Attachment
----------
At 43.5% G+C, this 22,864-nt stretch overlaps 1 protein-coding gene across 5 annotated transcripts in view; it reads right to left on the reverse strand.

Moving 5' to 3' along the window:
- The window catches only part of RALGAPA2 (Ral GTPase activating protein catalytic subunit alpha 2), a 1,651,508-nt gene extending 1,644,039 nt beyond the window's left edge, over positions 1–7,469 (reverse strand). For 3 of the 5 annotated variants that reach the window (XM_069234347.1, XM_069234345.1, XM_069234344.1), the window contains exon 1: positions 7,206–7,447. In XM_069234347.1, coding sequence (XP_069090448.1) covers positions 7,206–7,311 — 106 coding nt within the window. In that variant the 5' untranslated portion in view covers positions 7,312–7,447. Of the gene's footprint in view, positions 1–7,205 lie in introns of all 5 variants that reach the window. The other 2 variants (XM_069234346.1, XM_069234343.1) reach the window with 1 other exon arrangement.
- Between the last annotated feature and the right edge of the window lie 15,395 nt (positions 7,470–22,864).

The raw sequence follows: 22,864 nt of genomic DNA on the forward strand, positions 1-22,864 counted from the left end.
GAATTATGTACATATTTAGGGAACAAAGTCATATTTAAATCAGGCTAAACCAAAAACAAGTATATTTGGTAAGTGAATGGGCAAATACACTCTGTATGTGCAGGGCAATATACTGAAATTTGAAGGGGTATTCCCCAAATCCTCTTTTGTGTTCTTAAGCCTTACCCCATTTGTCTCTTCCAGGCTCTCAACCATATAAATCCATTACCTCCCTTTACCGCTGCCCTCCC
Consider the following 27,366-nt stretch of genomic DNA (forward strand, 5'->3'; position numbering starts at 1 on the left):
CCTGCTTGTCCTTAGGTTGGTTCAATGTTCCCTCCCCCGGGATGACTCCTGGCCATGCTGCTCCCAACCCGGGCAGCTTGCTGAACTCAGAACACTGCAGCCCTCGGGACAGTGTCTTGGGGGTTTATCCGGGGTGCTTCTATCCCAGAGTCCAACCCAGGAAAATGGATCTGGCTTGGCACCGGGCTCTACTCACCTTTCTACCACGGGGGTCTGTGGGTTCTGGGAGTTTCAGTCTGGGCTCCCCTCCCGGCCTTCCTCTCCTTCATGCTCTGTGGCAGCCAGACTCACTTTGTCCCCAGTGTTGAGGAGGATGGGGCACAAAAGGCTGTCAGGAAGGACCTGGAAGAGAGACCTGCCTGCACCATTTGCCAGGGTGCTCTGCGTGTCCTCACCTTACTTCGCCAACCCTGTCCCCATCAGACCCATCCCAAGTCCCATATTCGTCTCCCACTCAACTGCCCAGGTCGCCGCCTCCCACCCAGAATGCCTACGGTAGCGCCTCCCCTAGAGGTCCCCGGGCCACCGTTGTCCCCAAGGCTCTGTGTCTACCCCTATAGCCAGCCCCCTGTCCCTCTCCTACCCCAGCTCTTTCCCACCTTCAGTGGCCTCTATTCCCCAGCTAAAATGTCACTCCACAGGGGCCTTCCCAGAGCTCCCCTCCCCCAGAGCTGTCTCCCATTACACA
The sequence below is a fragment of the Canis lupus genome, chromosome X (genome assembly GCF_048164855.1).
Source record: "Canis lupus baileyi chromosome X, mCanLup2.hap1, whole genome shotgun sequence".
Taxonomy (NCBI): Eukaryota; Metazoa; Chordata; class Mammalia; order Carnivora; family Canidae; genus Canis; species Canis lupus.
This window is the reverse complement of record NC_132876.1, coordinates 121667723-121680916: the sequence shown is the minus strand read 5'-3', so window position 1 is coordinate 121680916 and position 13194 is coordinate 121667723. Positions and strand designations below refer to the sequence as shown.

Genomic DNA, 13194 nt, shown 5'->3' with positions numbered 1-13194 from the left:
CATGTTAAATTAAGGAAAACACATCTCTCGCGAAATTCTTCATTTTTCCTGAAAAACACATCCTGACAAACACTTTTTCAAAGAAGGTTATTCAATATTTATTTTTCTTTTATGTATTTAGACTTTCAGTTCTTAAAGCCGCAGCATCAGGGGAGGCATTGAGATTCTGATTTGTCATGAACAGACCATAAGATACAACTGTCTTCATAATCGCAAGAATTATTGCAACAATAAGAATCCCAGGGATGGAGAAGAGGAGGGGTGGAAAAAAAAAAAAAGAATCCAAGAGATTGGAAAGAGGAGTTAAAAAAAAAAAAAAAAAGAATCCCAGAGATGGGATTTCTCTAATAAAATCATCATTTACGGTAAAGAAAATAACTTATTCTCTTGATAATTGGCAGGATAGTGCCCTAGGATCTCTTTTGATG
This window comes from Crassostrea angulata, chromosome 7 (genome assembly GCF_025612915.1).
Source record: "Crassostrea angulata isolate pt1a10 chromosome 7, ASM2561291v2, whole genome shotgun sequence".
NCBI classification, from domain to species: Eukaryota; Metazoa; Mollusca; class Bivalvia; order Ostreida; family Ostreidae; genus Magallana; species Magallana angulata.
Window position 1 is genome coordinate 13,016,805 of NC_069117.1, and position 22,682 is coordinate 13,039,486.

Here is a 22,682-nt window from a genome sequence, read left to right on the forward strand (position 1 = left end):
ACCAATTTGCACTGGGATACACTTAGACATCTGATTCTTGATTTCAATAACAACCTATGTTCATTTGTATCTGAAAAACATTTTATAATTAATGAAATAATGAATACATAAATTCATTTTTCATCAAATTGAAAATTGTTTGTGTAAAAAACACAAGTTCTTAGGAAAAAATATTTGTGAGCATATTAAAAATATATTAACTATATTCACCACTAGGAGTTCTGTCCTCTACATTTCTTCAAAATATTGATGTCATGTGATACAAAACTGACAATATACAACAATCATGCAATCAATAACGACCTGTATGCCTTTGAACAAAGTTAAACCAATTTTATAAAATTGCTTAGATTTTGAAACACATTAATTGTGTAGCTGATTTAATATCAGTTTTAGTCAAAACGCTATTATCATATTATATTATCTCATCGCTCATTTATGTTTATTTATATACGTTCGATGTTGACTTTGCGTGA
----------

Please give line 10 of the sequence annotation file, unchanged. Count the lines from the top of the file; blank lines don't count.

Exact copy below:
Source record: "Canis lupus baileyi chromosome X, mCanLup2.hap1, whole genome shotgun sequence".